New PhD student: Amos Dangbie Dordah

A new PhD student started in InterDisc in late Spring. His name is Amos Dangbie Dordah.

Last modified: 01.05.2016

A new PhD student started in InterDisc in late Spring. His name is Amos Dangbie Dordah. He is from Ghana and will conduct his studies between Aalborg and Ghana.


Actors’ Perspectives on the Gold Mining–Development Nexus: A Case Study of the Newmont Gold Ghana Limited Ahafo Mine

Project description

The study aims at using a nexus analytical approach to interpreting the state, individual, institutional, company, civil society and local population group’s perspectives on the gold mining-development nexus in Ghana. The study seeks to answer the question; how do the different actors in the gold mining governance in Ghana perceive differentially and construct the gold mining-development nexus? This study takes an alternative perspective to ensure that gold mining governance in Ghana will not result in wealth for Western capital and local elites and produces poverty for the local population who live at the periphery of the mines have been excluded from the gold mining governance frameworks.

According to Scollon and Scollon (2004), the starting point for nexus analysis is the values of the researcher himself/herself. The researcher is a Member of the Upper West Region Coalition against Gold Mining in the Upper West Region of Ghana. Hence, he brings into the study a background knowledge and experience on local population concerns regarding gold mining and skills in mobilising rural communities to advocate for change.

There is a clear link between the dominant neoliberal economic worldview of capital, market and development approaches in the Third World (Molenaar, 2006).  As the dominant worldview, it is at least partly responsible for the failures of gold mining to foster development in host communities. By and large, this conventional, materialistic and Western science-based reductionist approach to gold extraction and development are being questioned by local, political and spiritual leaders, innovative individuals, citizen groups and post development scholars. Increasingly, new ideas are proffered on how to ensure that gold mining benefit both the nation and local populations who live at the periphery of the mines. But these new ideas are still situated within the dominant position and language of the Western neoliberal economics. Therefore, this study will be guided by the citizen engagement theory to examine how the gold mining governance frameworks can create space for the participation of local actors and for a genuine inclusion of their perspectives on the gold mining-development nexus into the gold mining governance processes.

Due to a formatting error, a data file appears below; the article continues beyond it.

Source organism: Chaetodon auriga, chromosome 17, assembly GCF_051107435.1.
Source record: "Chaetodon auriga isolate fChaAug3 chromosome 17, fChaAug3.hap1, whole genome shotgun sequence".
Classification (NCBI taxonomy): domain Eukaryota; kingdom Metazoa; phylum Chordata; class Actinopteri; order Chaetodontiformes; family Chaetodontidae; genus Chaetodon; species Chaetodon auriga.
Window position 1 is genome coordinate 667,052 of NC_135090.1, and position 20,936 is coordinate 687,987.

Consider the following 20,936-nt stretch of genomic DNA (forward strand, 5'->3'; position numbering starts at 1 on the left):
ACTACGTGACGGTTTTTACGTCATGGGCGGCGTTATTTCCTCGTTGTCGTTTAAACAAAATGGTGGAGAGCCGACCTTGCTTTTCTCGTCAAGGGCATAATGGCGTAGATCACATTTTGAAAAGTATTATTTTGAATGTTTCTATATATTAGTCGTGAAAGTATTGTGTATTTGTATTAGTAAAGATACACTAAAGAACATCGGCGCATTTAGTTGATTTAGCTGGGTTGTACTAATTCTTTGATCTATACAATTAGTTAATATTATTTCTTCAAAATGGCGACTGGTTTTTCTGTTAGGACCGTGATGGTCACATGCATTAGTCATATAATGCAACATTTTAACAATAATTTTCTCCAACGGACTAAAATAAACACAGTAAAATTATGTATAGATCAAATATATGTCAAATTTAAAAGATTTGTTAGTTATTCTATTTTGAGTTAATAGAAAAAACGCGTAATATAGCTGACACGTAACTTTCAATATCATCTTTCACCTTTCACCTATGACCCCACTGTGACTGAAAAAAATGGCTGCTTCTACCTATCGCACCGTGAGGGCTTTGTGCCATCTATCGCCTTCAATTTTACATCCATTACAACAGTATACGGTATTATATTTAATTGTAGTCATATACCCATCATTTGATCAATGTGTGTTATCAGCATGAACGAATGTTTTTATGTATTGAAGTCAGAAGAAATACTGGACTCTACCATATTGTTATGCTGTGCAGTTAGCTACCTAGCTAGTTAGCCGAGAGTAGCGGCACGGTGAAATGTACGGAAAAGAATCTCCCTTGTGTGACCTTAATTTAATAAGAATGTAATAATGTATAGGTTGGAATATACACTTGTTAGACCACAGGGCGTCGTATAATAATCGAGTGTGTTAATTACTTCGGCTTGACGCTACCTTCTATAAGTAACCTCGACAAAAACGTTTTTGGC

The study will use a single case study design by selecting the Newmont Gold Ghana Ahafo Mine as a case for investigation.  The study will use a combination of primary, documents and reports collection techniques. The exploratory nature of the study requires that the data collection procedure cover the present and the past in order thereby to make recommendations into the future. Also, the citizen engagement theory which guides this study demands the participation of both lay and experts in the study; in this case, primary techniques of data collection are suitable for eliciting lay perspectives whereas expert opinion will be sought and analysed from documents and reports.  Documents and reports collection technique will be used to collect data on perspectives of the actors on the gold mining-development nexus as they appear in the text. Interviews will be used to get individuals and institutions to give accounts of actions, interaction and practices regarding the gold mining-development nexus. The study is inclined to use Scollon and Scollon's (2004) techniques of data analysis and Fairclough's (2003) techniques of discourses analysis together with Stake's (1995, 2005) categorical aggregation, establishing patterns and linkage.